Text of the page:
A 5-day notice to quit for non-payment of rent is an eviction notice used in Louisiana when the tenant doesn’t pay their rent on time. It is governed by CCP 4701. It gives the tenant five days to pay their rent or vacate the property. This notice should include the amount that is past due, the deadline by which it must be paid, how it must be paid, and where it must be paid.

5-Day Notice to Quit for Non-Compliance

A 5-day notice to quit for non-compliance is an eviction notice used in Louisiana when the tenant violates their lease in some way aside from non-payment of rent. It explains the lease violation in detail and gives them five days to correct the violation. This notice is governed by CCP 4701.

10-Day Notice to Quit for Month-to-Month Tenancy

A 10-day notice to quit for a month-to-month tenancy isn’t quite the same as an eviction notice in Louisiana. The tenant doesn’t have to violate the lease to receive one. In fact, either the landlord or the tenant can use this letter to end their month-to-month tenancy. It gives notice that the monthly lease will not be renewed. This letter is governed by CCP 2728(2).

What Are the Legal Considerations of a Louisiana Eviction Notice?

Eviction notices are the first step for landlords to take in the eviction process. In fact, if the landlord serves the tenant via certified mail with return receipt requested, the return receipt must be filed with the court. Eviction notices must contain the components as discussed above. They must comply with Louisiana’s landlord-tenant laws.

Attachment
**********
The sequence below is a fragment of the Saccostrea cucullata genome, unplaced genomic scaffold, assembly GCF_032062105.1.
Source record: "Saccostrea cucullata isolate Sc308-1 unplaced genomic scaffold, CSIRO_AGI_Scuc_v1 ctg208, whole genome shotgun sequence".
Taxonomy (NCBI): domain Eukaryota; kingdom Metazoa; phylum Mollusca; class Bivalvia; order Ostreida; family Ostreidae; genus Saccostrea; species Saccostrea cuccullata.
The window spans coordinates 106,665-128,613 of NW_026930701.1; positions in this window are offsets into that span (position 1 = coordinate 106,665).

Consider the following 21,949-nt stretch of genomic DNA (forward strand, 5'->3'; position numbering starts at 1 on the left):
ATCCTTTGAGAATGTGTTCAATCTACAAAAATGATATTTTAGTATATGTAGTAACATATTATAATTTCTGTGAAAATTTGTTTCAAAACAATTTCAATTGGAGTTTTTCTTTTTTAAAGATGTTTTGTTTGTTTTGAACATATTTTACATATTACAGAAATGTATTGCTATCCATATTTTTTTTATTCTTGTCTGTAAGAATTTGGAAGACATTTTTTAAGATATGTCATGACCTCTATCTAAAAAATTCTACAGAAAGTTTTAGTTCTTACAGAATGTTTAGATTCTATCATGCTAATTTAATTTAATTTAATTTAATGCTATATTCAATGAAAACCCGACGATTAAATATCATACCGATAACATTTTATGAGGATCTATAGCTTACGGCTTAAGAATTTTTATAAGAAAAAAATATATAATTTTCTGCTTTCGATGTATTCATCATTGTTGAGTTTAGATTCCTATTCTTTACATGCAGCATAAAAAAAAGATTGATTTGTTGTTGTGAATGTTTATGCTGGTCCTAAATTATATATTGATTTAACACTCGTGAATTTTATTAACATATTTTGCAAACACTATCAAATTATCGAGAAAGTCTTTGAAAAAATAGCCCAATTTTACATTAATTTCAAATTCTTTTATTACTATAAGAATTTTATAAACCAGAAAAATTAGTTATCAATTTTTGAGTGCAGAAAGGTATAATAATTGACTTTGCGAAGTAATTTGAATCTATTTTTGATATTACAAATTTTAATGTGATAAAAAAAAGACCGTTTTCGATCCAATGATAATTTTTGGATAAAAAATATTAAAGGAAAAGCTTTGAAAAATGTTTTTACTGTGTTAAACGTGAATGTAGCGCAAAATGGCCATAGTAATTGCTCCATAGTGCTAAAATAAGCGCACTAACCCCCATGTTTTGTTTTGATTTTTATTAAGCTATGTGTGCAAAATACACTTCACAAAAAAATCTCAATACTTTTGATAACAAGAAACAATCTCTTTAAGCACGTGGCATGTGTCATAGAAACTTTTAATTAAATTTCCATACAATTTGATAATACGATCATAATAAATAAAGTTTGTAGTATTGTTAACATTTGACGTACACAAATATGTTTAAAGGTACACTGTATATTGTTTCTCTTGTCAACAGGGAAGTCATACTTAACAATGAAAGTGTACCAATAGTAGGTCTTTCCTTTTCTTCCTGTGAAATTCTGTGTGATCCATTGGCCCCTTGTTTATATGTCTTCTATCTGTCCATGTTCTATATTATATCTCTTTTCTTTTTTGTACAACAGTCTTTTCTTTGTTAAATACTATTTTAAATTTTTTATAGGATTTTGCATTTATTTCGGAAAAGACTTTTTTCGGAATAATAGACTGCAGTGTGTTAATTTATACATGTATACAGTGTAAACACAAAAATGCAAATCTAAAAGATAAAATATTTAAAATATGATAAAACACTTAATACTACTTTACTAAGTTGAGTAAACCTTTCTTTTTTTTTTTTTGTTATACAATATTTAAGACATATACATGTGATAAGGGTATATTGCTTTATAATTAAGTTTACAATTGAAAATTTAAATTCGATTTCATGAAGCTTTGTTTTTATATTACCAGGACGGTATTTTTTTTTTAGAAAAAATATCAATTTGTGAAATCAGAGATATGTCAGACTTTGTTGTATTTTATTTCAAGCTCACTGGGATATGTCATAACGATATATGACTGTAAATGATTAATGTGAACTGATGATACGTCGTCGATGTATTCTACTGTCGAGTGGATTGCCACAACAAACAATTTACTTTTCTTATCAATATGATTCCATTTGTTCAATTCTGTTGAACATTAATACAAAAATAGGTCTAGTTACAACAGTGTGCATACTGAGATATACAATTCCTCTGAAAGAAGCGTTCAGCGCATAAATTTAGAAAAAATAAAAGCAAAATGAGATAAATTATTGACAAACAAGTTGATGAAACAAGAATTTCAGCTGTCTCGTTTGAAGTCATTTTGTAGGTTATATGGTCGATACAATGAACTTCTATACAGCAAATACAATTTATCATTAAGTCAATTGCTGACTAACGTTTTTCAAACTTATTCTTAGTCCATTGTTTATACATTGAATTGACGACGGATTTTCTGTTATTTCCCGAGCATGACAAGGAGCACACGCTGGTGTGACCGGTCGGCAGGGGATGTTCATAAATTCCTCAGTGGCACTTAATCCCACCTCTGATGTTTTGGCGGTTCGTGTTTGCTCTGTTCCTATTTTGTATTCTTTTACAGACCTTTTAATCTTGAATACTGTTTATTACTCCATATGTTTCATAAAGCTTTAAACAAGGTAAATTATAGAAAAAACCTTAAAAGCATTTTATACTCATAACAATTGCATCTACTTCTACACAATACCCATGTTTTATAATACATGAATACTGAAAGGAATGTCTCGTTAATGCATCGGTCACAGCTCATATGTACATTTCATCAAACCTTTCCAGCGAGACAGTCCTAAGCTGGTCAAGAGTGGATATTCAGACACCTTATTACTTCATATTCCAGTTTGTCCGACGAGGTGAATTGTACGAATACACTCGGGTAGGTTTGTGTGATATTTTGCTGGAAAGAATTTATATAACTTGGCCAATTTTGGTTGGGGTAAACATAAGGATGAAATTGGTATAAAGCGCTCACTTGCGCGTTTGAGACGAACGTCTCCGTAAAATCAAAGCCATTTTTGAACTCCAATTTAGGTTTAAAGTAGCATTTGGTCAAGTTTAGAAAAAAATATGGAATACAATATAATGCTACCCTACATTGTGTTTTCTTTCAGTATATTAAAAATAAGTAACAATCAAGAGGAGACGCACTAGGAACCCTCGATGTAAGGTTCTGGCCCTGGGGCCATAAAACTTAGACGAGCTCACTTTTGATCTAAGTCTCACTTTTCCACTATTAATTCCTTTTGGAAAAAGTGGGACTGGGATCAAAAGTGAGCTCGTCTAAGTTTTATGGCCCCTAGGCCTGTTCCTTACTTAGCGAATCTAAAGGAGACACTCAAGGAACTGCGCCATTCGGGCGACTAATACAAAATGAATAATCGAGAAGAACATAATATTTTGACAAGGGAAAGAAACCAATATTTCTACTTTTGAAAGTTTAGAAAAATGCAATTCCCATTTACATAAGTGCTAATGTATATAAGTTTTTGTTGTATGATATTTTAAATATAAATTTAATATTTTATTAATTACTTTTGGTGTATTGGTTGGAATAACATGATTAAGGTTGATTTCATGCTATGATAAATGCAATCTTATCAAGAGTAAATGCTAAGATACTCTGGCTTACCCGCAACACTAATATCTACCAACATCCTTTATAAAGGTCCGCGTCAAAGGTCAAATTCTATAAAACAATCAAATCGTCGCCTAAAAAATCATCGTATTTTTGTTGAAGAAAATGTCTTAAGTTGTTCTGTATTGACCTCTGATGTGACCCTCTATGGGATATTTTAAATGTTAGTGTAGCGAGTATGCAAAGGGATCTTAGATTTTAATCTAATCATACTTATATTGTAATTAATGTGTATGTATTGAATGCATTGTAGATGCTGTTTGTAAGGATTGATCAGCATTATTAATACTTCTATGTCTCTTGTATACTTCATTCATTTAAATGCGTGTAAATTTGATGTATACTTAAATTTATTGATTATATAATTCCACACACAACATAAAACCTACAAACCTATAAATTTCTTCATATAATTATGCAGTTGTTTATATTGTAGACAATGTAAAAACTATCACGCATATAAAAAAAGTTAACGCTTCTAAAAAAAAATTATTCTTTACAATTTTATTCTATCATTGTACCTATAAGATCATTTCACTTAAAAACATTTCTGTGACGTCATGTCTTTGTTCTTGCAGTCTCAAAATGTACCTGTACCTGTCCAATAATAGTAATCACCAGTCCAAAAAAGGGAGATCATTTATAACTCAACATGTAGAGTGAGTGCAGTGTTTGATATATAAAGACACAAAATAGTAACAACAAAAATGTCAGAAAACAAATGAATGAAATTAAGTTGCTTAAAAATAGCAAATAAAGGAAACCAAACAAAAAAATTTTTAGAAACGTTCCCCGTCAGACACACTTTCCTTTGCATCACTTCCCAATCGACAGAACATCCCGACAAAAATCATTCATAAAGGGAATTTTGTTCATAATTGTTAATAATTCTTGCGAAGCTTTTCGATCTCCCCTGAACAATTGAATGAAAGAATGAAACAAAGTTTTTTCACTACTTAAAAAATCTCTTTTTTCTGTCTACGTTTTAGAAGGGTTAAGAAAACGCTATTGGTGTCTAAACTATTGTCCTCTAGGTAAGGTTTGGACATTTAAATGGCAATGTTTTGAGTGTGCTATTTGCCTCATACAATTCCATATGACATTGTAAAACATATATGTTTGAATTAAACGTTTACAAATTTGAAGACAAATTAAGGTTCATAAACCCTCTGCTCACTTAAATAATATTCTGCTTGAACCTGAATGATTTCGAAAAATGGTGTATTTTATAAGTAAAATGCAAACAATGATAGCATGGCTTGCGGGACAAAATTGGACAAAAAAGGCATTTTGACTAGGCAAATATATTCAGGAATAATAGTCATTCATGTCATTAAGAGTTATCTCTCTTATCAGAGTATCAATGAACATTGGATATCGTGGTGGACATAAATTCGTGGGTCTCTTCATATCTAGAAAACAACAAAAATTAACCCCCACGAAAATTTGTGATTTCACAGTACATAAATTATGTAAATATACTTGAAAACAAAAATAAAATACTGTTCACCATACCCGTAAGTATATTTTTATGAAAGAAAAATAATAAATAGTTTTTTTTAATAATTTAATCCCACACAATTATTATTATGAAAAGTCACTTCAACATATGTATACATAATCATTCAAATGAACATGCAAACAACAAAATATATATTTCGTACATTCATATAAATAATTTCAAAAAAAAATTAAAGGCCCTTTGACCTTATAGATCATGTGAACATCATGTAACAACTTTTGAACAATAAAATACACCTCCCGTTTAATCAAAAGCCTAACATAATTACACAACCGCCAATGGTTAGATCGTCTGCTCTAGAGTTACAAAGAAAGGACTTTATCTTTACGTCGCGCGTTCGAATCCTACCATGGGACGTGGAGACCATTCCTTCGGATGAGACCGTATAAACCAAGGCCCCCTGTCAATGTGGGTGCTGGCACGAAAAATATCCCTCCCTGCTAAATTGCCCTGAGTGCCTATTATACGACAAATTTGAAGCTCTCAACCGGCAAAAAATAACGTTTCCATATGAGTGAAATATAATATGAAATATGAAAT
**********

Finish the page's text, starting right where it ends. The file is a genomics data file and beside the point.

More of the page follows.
Louisiana landlords may not use “self-help” methods for eviction. They must follow the state’s legal eviction process. Self-help methods include changing the locks, shutting off utilities, and removing the tenant’s belongings from the property. The only way landlords may do those things is if they first get a court order. Landlords also may not evict tenants to retaliate against them for reporting the property or the landlord for housing code violations. Landlords may not evict tenants based on their family status, gender, race, skin color, religion, country of origin, disability, or age. If a landlord engages in illegal eviction, a tenant may have a legal claim against them.